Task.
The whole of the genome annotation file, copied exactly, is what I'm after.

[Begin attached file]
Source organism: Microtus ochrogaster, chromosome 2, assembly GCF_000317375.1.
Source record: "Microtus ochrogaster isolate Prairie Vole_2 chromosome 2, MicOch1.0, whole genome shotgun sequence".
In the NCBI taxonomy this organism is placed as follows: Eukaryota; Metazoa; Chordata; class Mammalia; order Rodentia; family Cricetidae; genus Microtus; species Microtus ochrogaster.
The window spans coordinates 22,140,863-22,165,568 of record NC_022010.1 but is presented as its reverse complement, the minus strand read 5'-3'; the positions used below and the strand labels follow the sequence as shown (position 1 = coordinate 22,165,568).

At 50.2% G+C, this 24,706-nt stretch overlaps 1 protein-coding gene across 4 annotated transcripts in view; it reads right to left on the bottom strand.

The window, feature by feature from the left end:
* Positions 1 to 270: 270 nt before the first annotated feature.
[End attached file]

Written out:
Source organism: Microtus ochrogaster, chromosome 2, assembly GCF_000317375.1.
Source record: "Microtus ochrogaster isolate Prairie Vole_2 chromosome 2, MicOch1.0, whole genome shotgun sequence".
In the NCBI taxonomy this organism is placed as follows: Eukaryota; Metazoa; Chordata; class Mammalia; order Rodentia; family Cricetidae; genus Microtus; species Microtus ochrogaster.
The window spans coordinates 22,140,863-22,165,568 of record NC_022010.1 but is presented as its reverse complement, the minus strand read 5'-3'; the positions used below and the strand labels follow the sequence as shown (position 1 = coordinate 22,165,568).

At 50.2% G+C, this 24,706-nt stretch overlaps 1 protein-coding gene across 4 annotated transcripts in view; it reads right to left on the bottom strand.

The window, feature by feature from the left end:
* Positions 1 to 270: 270 nt before the first annotated feature.